We did, though, have a lot of changes, but also a very strong side with Locadia and Ulloa starting up front. It took the Dutchman hardly any time at all to make his mark. From a corner he swung the loose ball on to a post, missing out on a debut goal by inches. Then Coventry nearly took the lead from a set piece, hitting the bar. But just 15 minutes in our man had his goal. Knockaert, who’d been wasteful up to then hit a low cross (did he mean it? – couldn’t tell from the NS) and Locadia was first to react, driving home from close range. Ladies and gents, we have us a striker.

He could have had a first half hat trick, air slicing a March cut back and sliding agonisingly wide from another low cross. It was up to Goldson to make the whole place relaxed though, adding a second with a header from a corner and stuffing the ball up his shirt in a manner that suggested his good lady may be expecting.

The game was put to bed with one of those moments that made me glad we’d picked exactly the seats we did. Knocky back to Bruno, an excellent diagonal cross and That Man From Argentina got another goal at The Amex, right in front of us with a trade mark header. A thing of beauty, The Boy loving it. After that we sat back and had the odd break but it was job done, despite a consolation goal from the excellent Clarke-Harris who’s bothered us all game, drilling a loose ball low in to the South goal sparking celebrations that saw a smoke cannister and one of their Neds being led out by stewards the way the bouncers at The Gloucester used to chuck out moshers during a Nirvana record back in the day. Baldock, on for Locadia, hit the angle of bar and post in return and that was that.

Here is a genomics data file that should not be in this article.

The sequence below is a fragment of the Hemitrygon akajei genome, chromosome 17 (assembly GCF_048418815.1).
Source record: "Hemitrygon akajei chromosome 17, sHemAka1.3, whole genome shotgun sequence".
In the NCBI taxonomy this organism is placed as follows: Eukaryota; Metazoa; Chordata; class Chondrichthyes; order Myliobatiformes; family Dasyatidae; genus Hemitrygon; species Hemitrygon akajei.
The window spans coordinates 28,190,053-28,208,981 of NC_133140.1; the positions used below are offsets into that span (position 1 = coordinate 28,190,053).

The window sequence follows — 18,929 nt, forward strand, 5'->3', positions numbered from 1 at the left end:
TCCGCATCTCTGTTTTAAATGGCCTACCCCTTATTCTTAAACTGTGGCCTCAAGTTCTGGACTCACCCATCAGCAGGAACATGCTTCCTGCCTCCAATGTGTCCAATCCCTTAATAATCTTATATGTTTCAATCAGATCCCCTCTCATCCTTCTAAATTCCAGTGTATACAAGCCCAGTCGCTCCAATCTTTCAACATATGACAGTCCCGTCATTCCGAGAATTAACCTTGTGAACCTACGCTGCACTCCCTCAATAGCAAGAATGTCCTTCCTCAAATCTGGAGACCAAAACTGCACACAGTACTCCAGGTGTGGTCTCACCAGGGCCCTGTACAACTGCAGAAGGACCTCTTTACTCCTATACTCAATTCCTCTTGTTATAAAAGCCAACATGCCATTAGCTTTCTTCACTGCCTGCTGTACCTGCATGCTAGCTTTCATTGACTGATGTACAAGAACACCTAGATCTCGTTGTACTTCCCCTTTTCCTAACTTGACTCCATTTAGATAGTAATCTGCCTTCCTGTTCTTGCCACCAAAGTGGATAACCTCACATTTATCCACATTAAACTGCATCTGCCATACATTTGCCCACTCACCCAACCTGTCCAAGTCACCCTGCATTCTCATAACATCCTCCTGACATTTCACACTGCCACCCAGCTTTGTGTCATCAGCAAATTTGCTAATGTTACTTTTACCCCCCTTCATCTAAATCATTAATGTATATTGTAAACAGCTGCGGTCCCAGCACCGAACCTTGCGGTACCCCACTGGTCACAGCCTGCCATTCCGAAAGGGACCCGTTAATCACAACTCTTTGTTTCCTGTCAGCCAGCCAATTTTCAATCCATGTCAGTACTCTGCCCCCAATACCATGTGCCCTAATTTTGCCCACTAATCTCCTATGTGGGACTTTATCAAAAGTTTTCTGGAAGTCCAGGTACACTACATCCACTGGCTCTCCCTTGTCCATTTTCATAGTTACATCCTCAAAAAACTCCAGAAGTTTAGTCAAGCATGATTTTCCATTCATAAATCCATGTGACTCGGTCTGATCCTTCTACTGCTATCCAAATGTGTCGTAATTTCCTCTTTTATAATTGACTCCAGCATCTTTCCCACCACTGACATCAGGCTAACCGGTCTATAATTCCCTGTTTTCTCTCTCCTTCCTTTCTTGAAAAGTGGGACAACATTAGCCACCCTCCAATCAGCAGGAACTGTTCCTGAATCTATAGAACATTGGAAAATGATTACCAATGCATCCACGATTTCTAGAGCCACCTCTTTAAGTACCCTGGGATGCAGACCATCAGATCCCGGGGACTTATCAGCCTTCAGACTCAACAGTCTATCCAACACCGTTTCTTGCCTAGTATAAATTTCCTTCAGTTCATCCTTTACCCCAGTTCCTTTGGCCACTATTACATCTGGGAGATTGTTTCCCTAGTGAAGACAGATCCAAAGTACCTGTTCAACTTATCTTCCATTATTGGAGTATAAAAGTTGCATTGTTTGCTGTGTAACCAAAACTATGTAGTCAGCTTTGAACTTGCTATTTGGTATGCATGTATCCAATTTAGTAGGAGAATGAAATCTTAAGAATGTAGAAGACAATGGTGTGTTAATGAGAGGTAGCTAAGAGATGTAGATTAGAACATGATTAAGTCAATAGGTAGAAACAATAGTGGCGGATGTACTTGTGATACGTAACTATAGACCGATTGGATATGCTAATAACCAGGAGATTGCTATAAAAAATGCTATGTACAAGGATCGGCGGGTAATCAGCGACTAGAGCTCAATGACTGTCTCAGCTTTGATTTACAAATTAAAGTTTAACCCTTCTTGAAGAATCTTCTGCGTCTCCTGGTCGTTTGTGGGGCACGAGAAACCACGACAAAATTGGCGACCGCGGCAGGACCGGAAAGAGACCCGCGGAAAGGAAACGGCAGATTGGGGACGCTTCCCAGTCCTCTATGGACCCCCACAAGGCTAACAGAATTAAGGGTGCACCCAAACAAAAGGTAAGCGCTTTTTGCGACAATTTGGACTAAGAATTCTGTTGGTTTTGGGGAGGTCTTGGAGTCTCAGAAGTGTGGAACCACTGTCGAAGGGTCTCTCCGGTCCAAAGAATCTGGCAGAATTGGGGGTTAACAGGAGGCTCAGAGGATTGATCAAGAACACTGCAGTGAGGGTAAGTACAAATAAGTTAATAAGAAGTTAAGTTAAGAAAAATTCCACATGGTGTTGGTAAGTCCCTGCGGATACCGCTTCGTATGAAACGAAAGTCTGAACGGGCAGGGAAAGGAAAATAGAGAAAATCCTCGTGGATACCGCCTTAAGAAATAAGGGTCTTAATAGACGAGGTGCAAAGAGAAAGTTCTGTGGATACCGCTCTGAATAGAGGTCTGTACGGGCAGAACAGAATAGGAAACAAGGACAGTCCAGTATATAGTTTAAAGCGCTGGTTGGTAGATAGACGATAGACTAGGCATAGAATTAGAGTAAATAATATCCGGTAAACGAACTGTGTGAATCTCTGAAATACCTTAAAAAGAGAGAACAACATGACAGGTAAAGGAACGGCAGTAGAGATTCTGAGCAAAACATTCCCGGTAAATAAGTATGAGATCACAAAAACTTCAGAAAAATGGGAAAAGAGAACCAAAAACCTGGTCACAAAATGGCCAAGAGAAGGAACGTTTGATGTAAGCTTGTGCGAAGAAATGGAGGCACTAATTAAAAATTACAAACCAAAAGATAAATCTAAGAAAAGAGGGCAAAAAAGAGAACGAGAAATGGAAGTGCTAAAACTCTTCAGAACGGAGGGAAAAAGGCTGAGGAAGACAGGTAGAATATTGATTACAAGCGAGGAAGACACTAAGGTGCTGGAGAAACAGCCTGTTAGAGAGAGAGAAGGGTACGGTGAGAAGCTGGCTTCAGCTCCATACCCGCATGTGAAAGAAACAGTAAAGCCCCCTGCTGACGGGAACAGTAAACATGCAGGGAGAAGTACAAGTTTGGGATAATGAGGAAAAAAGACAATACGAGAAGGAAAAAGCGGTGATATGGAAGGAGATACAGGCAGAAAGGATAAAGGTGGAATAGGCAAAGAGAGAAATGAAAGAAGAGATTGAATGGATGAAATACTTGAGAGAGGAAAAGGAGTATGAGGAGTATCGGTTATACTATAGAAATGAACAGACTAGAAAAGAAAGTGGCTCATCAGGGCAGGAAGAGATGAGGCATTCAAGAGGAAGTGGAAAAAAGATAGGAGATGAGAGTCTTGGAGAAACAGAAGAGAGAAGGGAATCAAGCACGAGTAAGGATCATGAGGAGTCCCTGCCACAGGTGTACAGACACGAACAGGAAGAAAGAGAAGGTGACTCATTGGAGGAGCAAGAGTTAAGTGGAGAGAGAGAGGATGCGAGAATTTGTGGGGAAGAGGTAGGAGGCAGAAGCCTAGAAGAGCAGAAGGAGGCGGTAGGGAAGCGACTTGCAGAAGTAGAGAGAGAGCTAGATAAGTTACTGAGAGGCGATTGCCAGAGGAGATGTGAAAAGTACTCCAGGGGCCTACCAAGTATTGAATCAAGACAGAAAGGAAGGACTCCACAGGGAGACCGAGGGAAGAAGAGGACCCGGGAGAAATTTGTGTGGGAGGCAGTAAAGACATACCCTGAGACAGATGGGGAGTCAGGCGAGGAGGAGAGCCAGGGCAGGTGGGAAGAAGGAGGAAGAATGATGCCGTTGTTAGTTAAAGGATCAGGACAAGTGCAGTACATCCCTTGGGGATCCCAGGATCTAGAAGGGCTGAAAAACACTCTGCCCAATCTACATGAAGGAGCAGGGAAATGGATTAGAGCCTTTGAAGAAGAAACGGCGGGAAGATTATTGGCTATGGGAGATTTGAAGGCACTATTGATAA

My reward, later that evening was a most excellent gig by the man himself Paul Weller. Our reward, as I was sat in the pre-gig bar, was a trip to Man U. Oh well, at least there was no walking female answer to Hello magazine calling us “Hove Albion”.

 

 

Advertisements

Hull City At Home – Unsatisfactory?

I thought about a subtitle for this post but so much was going on I couldn’t decide which to use. What to focus on? That the work commitments that stopped me getting a ticket annoyingly disappeared when the railway line at Patcham flooded? That, in any case, by then I had invited one of our new generation of fans round from crisps and the game on TV in my continued, successful, efforts to brainwash them? No, these are personal. The big debate at the end of the game was around our use of a ‘weakened team’ and the end result, another unwanted Monday night game.

So. Declaration of bad fan-ness first. I watched the game on TV. Yes, I know it’s not the same thing but as soon as the game was moved to a Monday there was enough doubt about me making it to Falmer in time because of work commitments that I didn’t bother getting a ticket. A shame as Reading had been one of my favourite games of the season so far and I had taken the boy and his friend for a very reasonable cost indeed. The same pricing was repeated for Hull but then the game moved to Monday and Monday night football really does stink like a dead tramp’s balls.

Instead I invited the boy’s friend and his mum over to ours for the game on TV. About five minutes after they accepted the news came through that the Preston rail tunnel had flooded and the trains the next day would be diverted and cancelled. Inevitably I worked from home and inevitably the meeting I was worried about disappeared. Never mind. The crisps and beers were bought and arrangements made. At least I wouldn’t miss kick off.